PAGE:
Short time effect of a self-referral to inpatient treatment for patients with severe mental disorders: a randomized controlled trial
Peer reviewed, Journal article
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Original versionBMC Health Services Research. 2016, 16 (1), 1-10. 10.1186/s12913-016-1712-z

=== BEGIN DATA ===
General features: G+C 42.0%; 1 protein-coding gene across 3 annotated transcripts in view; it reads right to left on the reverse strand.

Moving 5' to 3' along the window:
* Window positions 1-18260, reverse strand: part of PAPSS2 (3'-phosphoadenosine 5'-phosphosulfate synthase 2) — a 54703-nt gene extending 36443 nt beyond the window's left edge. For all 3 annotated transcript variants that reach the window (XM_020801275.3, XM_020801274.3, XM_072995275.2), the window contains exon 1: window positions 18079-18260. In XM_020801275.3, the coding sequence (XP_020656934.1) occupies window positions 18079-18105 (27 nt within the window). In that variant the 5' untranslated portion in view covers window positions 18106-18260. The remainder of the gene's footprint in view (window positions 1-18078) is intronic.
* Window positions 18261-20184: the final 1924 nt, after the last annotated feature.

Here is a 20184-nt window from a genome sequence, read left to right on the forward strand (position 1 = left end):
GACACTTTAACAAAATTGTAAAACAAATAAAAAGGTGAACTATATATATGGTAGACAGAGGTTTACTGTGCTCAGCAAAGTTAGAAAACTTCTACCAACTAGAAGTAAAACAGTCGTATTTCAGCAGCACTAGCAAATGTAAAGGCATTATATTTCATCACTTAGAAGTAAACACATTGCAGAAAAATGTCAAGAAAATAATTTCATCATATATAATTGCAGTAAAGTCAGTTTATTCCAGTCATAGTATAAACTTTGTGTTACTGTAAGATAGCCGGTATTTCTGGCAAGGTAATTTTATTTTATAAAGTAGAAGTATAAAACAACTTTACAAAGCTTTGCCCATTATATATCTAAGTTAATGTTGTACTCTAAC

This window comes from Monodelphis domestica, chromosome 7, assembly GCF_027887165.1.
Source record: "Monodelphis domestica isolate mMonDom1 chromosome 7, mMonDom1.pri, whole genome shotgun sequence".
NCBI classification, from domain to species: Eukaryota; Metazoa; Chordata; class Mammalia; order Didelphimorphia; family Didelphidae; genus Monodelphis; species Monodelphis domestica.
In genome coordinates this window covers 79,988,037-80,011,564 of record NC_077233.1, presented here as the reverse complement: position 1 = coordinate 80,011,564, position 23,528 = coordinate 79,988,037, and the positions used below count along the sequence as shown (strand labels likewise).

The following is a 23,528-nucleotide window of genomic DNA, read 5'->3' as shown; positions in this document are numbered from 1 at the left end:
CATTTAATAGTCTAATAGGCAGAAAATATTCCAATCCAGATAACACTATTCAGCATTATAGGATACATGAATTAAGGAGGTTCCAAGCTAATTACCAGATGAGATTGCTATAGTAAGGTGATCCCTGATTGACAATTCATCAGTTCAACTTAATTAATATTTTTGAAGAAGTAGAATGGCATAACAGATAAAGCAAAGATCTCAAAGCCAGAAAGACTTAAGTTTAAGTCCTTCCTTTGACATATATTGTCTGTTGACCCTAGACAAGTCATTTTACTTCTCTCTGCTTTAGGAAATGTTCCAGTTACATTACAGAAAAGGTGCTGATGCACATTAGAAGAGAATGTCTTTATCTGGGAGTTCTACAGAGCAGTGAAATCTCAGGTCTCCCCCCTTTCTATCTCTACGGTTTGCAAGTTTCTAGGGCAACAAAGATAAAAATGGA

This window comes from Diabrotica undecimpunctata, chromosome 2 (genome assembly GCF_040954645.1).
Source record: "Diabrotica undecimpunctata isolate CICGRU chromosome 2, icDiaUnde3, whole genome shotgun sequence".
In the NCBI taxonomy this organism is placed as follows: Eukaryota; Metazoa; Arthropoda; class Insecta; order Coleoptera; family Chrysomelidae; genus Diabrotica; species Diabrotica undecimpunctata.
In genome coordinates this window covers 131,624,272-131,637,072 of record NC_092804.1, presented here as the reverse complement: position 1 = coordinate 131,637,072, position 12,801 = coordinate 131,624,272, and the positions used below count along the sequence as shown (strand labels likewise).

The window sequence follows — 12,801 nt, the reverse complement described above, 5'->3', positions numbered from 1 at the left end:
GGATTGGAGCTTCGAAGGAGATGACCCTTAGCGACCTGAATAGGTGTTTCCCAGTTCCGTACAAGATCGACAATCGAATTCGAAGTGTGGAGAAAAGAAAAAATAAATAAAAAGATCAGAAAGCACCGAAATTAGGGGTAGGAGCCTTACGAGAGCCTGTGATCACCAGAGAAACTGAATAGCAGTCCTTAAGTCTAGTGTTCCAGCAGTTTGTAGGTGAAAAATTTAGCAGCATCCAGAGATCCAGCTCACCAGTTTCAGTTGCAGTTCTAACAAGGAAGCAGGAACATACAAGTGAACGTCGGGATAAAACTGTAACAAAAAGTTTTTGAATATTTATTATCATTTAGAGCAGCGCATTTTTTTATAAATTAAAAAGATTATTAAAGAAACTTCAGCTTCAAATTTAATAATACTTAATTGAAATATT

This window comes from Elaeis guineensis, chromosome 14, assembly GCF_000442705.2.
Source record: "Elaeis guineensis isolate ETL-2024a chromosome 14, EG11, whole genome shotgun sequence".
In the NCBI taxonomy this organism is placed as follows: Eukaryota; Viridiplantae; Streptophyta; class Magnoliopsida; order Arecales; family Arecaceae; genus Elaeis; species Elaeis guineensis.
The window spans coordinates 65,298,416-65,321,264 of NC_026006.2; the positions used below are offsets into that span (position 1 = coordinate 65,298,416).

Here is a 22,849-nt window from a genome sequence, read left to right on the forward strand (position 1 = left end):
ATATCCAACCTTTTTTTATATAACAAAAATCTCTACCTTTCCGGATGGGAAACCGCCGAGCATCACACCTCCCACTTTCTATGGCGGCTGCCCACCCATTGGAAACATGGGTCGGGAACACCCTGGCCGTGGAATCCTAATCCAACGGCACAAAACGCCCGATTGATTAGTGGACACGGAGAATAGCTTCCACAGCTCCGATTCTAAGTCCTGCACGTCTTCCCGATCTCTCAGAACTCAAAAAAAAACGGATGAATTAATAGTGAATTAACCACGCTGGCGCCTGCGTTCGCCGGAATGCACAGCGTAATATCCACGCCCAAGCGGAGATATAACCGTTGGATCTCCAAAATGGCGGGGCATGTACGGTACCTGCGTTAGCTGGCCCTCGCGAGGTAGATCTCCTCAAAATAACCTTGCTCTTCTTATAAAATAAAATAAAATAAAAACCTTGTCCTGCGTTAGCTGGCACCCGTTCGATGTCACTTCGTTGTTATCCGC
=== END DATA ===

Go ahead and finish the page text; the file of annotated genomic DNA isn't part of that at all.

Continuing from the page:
Background Service user participation is a central principle in mental healthcare, and the opportunity to self-refer to inpatient treatment is used to increase service user involvement and activation. The aim of this study was to investigate the short-term effect of a self-referral system in an inpatient rehabilitation unit at a community mental health center on patient activation and recovery in individuals with severe mental disorders. Methods A randomized controlled study including 53 patients (41 % females, mean age 40 years). Twenty-six patients in the intervention group were given a contract for self-referral to inpatient treatment, limited to maximum 5 days and a quarantine time of 14 days between each stay. The control group (27 participants) received treatment as usual, and was offered the intervention after 1 year. The Patient Activation Measure was the primary outcome and secondary outcome was the Recovery Assessment Scale. Mixed models were used to assess group differences. Results During the 4 months period, 15 (58 %) of 26 participants in the intervention group used the contract of self-referral to inpatient treatment. The intervention group had more admissions than the control group but both groups had a similar total use of inpatient days and out-patient consultations. The self-referral to inpatient treatment counted for 11 % of all inpatient days for the intervention group. There were no significant differences in the outcome between the groups on patient activation (estimated mean difference 2.7, 95 % confidence interval = −5.5 to 10.8, p = 0.52) or recovery (estimated mean difference 0.01, 95 % confidence interval = −0.3 to 0.3, p = 0.92). Conclusions Giving persons with severe mental disorders the possibility to self-refer to inpatient treatment did not change their level of patient activation and recovery after 4 months and did not lead to increased use of health services. The cost-effectiveness and long-term effect of self-referral to inpatient treatment should be investigated further.